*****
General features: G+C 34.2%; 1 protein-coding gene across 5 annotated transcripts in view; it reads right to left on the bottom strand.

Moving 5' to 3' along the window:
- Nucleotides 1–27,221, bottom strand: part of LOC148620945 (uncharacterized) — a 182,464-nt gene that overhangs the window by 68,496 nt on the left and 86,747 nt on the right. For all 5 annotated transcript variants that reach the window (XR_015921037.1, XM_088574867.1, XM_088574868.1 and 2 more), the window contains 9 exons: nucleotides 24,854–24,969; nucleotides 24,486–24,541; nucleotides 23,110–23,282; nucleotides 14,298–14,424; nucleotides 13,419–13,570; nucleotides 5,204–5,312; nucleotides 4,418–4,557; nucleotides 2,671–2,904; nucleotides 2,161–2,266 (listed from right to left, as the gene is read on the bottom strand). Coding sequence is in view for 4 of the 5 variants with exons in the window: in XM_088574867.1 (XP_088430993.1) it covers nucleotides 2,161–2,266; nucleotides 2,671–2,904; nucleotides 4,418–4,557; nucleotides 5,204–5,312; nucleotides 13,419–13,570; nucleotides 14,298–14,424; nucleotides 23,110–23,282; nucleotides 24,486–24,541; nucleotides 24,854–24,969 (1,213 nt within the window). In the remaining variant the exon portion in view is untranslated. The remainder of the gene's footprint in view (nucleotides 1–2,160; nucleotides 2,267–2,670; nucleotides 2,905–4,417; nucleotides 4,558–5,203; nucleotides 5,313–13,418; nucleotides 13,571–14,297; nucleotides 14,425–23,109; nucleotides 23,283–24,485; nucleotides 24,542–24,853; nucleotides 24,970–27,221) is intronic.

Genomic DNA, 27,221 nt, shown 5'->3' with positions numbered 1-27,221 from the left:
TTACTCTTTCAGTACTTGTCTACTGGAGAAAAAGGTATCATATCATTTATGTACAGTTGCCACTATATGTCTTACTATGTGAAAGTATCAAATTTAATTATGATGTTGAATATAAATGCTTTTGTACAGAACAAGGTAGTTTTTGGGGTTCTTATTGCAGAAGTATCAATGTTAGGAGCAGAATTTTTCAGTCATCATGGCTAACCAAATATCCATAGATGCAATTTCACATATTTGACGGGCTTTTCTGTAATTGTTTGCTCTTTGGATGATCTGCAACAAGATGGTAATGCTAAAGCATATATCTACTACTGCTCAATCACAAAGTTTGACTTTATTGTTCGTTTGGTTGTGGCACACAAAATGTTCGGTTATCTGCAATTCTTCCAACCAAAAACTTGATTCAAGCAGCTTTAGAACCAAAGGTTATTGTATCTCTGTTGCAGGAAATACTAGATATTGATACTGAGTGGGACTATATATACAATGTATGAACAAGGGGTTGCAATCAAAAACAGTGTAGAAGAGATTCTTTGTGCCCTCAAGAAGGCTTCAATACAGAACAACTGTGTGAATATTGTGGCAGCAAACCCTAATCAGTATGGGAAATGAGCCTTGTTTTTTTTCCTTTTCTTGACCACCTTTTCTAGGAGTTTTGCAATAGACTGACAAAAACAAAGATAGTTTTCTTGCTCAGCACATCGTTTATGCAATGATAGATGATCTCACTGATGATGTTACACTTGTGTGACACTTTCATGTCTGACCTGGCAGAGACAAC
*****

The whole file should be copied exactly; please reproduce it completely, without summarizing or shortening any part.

General features: G+C 34.2%; 1 protein-coding gene across 5 annotated transcripts in view; it reads right to left on the bottom strand.

Moving 5' to 3' along the window:
- Nucleotides 1–27,221, bottom strand: part of LOC148620945 (uncharacterized) — a 182,464-nt gene that overhangs the window by 68,496 nt on the left and 86,747 nt on the right. For all 5 annotated transcript variants that reach the window (XR_015921037.1, XM_088574867.1, XM_088574868.1 and 2 more), the window contains 9 exons: nucleotides 24,854–24,969; nucleotides 24,486–24,541; nucleotides 23,110–23,282; nucleotides 14,298–14,424; nucleotides 13,419–13,570; nucleotides 5,204–5,312; nucleotides 4,418–4,557; nucleotides 2,671–2,904; nucleotides 2,161–2,266 (listed from right to left, as the gene is read on the bottom strand). Coding sequence is in view for 4 of the 5 variants with exons in the window: in XM_088574867.1 (XP_088430993.1) it covers nucleotides 2,161–2,266; nucleotides 2,671–2,904; nucleotides 4,418–4,557; nucleotides 5,204–5,312; nucleotides 13,419–13,570; nucleotides 14,298–14,424; nucleotides 23,110–23,282; nucleotides 24,486–24,541; nucleotides 24,854–24,969 (1,213 nt within the window). In the remaining variant the exon portion in view is untranslated. The remainder of the gene's footprint in view (nucleotides 1–2,160; nucleotides 2,267–2,670; nucleotides 2,905–4,417; nucleotides 4,558–5,203; nucleotides 5,313–13,418; nucleotides 13,571–14,297; nucleotides 14,425–23,109; nucleotides 23,283–24,485; nucleotides 24,542–24,853; nucleotides 24,970–27,221) is intronic.

Genomic DNA, 27,221 nt, shown 5'->3' with positions numbered 1-27,221 from the left:
TTACTCTTTCAGTACTTGTCTACTGGAGAAAAAGGTATCATATCATTTATGTACAGTTGCCACTATATGTCTTACTATGTGAAAGTATCAAATTTAATTATGATGTTGAATATAAATGCTTTTGTACAGAACAAGGTAGTTTTTGGGGTTCTTATTGCAGAAGTATCAATGTTAGGAGCAGAATTTTTCAGTCATCATGGCTAACCAAATATCCATAGATGCAATTTCACATATTTGACGGGCTTTTCTGTAATTGTTTGCTCTTTGGATGATCTGCAACAAGATGGTAATGCTAAAGCATATATCTACTACTGCTCAATCACAAAGTTTGACTTTATTGTTCGTTTGGTTGTGGCACACAAAATGTTCGGTTATCTGCAATTCTTCCAACCAAAAACTTGATTCAAGCAGCTTTAGAACCAAAGGTTATTGTATCTCTGTTGCAGGAAATACTAGATATTGATACTGAGTGGGACTATATATACAATGTATGAACAAGGGGTTGCAATCAAAAACAGTGTAGAAGAGATTCTTTGTGCCCTCAAGAAGGCTTCAATACAGAACAACTGTGTGAATATTGTGGCAGCAAACCCTAATCAGTATGGGAAATGAGCCTTGTTTTTTTTCCTTTTCTTGACCACCTTTTCTAGGAGTTTTGCAATAGACTGACAAAAACAAAGATAGTTTTCTTGCTCAGCACATCGTTTATGCAATGATAGATGATCTCACTGATGATGTTACACTTGTGTGACACTTTCATGTCTGACCTGGCAGAGACAAC